PIERCING

Putting us on a pile of rugs and ripping them all away, Piercing is having no go of the expected.

Obsessed with, well, piercing, only the more fatal kind, husband and father Reed (Christopher Abbott), on a business trip, decides he is finally going to impale someone. Entering the picture is Jackie, a sex worker (Mia Wasikowska), making up a large fraction of a very small cast.

Piercing is strangely a film about especially graphic desires that never feature so heavily as the sense of unease and anticipation that is the lifeblood of Eyes of My Mother Director (and here too Screenwriter) Nicolas Pesce’s latest. Together the leads are supremely unnerving as we vainly attempt to trace how this narrative will unfold.

Most distinctive of all for its production design and stylistic choices which attempt to place the film in an earlier era, viewers will instantly recognise the 70’s lo-fi motifs replete from beginning to end. An emblazoned credits crawl, synth-centric tunes, payphones at will and a heavily interior staging evoke, even if the effect is heavy-handed, colour-filled semblances of a bygone time.

Abbott throughout manages to internalise what is both darkly disquieting and darkly humorous about Piercing. As good as he is, with his hurried glances and pained purpose, Abbott is still no match for Wasikowska’s fathomless figure evinced so keenly within minutes of her introduction. Together building a strong sense of unease, the impacts of their dual expressions are only matched by surprisingly efficient and counterintuitively subtle sound design which in Piercing’s key moments, irrespective of any transpiring visuals, achieves a grand degree of agitation.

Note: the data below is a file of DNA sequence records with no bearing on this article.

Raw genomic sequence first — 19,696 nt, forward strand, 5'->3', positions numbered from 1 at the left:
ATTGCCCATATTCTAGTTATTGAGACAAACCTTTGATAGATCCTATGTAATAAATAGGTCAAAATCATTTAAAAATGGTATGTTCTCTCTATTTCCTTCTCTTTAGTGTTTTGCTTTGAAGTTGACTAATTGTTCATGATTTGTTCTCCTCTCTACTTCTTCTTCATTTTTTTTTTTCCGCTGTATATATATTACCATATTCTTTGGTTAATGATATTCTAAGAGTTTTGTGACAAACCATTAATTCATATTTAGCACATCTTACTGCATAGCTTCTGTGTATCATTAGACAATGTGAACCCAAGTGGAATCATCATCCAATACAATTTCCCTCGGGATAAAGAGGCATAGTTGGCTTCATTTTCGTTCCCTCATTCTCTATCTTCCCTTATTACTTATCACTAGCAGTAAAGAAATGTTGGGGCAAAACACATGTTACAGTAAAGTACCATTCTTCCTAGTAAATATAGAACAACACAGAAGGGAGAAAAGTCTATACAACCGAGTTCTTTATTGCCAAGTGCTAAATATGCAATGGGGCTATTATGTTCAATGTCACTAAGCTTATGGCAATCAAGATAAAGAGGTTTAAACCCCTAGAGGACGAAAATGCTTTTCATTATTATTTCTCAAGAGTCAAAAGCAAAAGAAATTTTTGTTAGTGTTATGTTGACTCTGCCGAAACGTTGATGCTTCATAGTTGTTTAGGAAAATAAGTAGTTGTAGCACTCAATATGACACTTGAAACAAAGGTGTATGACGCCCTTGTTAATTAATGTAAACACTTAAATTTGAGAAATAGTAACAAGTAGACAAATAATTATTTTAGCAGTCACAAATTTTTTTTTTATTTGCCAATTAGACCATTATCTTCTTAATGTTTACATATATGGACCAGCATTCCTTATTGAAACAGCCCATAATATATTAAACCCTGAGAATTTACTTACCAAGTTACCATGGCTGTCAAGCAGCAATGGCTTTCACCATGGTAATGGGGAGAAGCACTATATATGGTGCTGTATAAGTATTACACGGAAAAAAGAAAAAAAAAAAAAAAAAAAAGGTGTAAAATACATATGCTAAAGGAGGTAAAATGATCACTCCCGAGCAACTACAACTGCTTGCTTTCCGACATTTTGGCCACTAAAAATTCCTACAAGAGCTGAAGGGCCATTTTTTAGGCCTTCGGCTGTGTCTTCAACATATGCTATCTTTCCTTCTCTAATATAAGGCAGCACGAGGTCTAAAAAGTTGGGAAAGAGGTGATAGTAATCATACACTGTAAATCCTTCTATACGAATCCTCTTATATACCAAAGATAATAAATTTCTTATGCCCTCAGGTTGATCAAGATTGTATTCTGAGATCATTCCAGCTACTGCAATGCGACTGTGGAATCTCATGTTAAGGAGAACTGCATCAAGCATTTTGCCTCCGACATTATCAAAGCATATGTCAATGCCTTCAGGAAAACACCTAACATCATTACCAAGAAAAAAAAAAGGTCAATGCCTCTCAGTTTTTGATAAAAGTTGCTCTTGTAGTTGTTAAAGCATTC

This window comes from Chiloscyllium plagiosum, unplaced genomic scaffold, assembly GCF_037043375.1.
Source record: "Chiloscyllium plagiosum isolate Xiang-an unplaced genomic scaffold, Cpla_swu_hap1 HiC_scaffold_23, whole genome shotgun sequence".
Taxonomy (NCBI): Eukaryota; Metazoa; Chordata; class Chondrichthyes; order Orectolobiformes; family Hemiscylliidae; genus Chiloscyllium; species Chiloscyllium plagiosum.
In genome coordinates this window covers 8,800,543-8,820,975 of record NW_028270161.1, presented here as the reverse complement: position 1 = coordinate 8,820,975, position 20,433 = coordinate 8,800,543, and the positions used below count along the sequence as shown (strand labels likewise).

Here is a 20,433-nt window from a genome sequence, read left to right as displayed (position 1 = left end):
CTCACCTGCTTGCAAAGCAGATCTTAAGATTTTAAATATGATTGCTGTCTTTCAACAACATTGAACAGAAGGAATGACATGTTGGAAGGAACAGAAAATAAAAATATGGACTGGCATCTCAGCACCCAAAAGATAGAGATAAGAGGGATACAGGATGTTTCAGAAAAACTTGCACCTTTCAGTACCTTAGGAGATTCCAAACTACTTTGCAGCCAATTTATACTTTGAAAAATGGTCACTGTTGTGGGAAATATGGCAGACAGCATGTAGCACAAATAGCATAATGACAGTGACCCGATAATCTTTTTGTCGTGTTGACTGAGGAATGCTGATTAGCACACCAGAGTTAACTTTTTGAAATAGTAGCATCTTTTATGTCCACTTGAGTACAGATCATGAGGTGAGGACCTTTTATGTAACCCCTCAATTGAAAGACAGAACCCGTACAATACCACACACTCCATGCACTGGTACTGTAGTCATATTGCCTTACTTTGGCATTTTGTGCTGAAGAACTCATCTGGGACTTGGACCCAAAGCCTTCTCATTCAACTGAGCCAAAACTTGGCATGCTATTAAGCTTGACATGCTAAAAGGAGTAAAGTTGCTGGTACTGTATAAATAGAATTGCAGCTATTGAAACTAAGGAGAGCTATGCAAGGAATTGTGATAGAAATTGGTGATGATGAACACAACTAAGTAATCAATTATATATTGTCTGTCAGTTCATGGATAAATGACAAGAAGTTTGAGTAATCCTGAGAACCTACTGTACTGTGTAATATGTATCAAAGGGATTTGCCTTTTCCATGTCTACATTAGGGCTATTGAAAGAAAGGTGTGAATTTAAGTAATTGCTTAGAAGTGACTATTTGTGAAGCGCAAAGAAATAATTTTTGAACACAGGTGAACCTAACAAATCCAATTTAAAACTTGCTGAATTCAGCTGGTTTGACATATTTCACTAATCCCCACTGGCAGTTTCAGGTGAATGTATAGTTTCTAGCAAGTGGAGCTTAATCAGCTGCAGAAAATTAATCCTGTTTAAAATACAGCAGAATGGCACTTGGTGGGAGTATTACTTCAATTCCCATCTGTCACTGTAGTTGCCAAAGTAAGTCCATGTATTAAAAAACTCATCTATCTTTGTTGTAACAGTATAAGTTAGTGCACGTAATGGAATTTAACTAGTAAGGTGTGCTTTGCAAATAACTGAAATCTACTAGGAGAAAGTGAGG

A blinding about-turn in a latter act transfixing attention and producing an involving effect like nothing else before, Piercing, an arrestingly unresting piece, succeeds above all for those performers permitted to thrive absent typical creative constraints.

Piercing is screening as part of the Sydney Film Festival